Doubles Crossed: The Ballad of Rodrigo, the newest play from Funny…Sheesh Productions, is the second play in the Doubles Crossed trilogy. The play is written in the style of film noir crime mysteries of the 1940s and 1950s, but there are modern technologies thrown in like cell phones and online news instead of print. In the original Doubles Crossed, FBI director Irving Tower is murdered while taking down the Dead Street Mob, and his identical twin brother Freddie, who works for the Dead Street Mob, assumes Irving’s identity to go straight. There are also a few other subplots about Flapjack, a police detective, finding his birth mother Sally, and an investigative reporter Jebsie Overcoat helping the police take down the Dead Street Mob, but Freddie assuming Irving’s identity is the biggest plot carry-over from the first play.
In The Ballad of Rodrigo, Freddie (Gregory James Cohan) has come back to town, still posing as Irving, to wrap up some loose ends. Flapjack (James Holden) has helped his mom Sally (Cindy Keiter) open up her own diner, though she doesn’t get much business aside from Freddie, Flapjack, Jebsie (Allen Warnock), and a new girl in town who calls herself Trina (Alison Parks). As Jebsie pokes around the police station for the Dead Street Mob’s now-infamous fake screenplay, which served as the mob’s front of getting into the movies, Trina hangs around Sally’s diner, trying to get closer to Freddie. An overlooked detail from the Dead Street Mob case, however, threatens to destroy everything that was won and bring the Dead Street Mob back to the city under new management.
Tackling film noir on-stage is incredibly challenging considering that the genre has a very particular look to it, and many clues and character revelations are conveyed visually. At its core, theater is a dialogue-driven medium. Film noir dialogue has a specific rhythm to it, which makes it an interesting challenge for playwrights to recreate on-stage, but if the script is off or the actors can’t find the right cadence and speed, it will ring false.
The scenes between Freddie and Trina and between Trina and Rodrigo succeed more often than not. Alison Parks as Trina hits the right tone, flirtatious and a little smoldering when she is with Freddie while still guarding herself and hiding her true intentions. Matthew J. Nichols as Rodrigo, the title character and villain, is channeling a mix of Little Caesar and Walton Goggins, and he brings energy to all his scenes, energy that some of the supporting cast needed. Gregory James Cohan does a fine job balancing Freddie’s guilt for his brother’s death and fear of being found out, and he has good chemistry with Parks as the femme fatale Trina.
Unfortunately, there are a few parts of The Ballad of Rodrigo that just don’t work. First there is the problem of catching up audience members who missed Doubles Crossed while moving the story forward in a meaningful way. There is a lot of dialogue dedicated to exposition and recapping the events and character developments in the previous story which can overload audiences with information or bore them with too much recap. This is a problem with doing a trilogy of plays, especially mob crime thrillers that require a lot of set-up, and playwright Jason S. Grossman had to set up the mystery of The Ballad of Rodrigo and the entirety of Doubles Crossed. The only way I could see avoiding this problem is if Grossman wrote three self-contained plays set in the same city with a few carry-over characters but very little carry-over plot lines. Unlike The Godfather films, an audience member can’t see the original Doubles Crossed before watching The Ballad of Rodrigo, and reading a plot synopsis isn’t quite the same.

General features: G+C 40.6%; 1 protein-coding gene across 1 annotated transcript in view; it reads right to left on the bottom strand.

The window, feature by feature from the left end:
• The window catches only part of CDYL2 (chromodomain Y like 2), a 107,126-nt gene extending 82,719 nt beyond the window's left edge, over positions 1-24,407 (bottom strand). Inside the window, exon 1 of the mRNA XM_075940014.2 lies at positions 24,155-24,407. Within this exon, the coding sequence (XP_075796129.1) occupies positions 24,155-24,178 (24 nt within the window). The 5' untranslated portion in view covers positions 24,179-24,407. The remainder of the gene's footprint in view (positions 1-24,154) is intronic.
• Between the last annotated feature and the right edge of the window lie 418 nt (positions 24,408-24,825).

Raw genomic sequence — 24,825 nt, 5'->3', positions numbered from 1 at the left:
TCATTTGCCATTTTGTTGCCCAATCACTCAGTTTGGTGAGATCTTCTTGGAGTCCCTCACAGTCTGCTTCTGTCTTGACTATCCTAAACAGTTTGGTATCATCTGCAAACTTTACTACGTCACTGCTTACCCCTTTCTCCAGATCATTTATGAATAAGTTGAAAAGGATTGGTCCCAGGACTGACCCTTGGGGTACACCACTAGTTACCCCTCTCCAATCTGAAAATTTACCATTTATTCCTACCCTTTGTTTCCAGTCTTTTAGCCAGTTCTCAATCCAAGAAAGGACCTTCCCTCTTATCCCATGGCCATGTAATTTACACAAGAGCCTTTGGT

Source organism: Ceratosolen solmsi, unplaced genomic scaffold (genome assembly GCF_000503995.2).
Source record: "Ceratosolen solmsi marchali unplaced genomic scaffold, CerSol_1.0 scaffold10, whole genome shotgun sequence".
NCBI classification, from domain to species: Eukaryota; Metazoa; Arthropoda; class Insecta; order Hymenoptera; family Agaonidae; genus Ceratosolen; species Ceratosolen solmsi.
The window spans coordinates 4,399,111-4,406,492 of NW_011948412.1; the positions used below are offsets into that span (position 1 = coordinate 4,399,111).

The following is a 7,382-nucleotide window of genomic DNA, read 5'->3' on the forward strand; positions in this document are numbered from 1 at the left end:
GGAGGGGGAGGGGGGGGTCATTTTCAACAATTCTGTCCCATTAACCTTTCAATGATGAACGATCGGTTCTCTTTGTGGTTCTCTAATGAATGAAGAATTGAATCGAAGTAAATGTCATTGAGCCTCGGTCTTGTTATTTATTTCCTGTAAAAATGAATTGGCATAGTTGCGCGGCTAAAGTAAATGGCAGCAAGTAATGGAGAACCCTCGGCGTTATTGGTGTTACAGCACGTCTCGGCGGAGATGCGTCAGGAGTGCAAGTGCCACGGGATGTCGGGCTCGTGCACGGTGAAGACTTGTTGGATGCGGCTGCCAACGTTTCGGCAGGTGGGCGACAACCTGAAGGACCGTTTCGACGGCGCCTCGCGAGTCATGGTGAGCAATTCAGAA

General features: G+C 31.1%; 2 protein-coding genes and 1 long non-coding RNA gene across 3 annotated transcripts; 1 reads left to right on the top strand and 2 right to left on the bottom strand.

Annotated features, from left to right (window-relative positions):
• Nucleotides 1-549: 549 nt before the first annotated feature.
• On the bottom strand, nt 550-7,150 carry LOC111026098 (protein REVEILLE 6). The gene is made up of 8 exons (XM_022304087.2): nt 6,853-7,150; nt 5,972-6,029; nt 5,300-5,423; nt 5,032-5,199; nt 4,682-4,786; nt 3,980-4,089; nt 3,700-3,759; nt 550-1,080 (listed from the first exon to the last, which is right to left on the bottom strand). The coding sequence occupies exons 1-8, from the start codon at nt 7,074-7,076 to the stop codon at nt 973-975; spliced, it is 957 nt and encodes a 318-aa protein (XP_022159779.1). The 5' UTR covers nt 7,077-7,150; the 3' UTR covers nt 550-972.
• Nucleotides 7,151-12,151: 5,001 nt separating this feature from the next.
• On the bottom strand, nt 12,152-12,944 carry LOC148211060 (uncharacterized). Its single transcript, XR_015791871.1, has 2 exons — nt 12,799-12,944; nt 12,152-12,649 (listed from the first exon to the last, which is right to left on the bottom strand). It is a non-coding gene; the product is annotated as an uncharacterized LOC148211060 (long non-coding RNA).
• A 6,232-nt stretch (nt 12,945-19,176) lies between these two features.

Aside from the problems of a sequential series of plays, the scenes at the police station are lacking energy, and the show overall could be shorter and tighter. It also wasn’t clear why the show was set in modern day but still retained the look and dialogue of 1940s and 1950s film noir. The characters don’t need cell phones or modern technology, and the story would make more sense just being set in the 1940s or 1950s.
I admire Jason S. Grossman and director Amber Gallery for trying to recreate film noir on-stage. It is an ambitious idea which combines two things that I love, classic film noir and theater. Despite some good performances by Parks, Nicholas, and Cohan, though, Ballad of Rodrigo needs more energy from the supporting cast and another round of edits to the script.
Doubles Crossed: The Ballad of Rodrigo is playing at the Tada Theater at 15 West 28th Street on the second floor. Tickets are available for $18 and can be purchased online at http://balladofrodrigo.brownpapertickets.com. For more information on Doubles Crossed: The Ballad of Rodrigo, visit their website at www.balladofrodrigo.com.
Remaining performances for Doubles Crossed: The Ballad of Rodrigo are as follows:
June 11th at 8:00 PM
June 12th at 8:00 PM
June 13th at 8:00 PM
June 14th at 7:00 PM
June 15th at 7:00 PM
June 20th at 8:00 PM
June 21st at 9:00 PM
June 22nd at 3:00 PM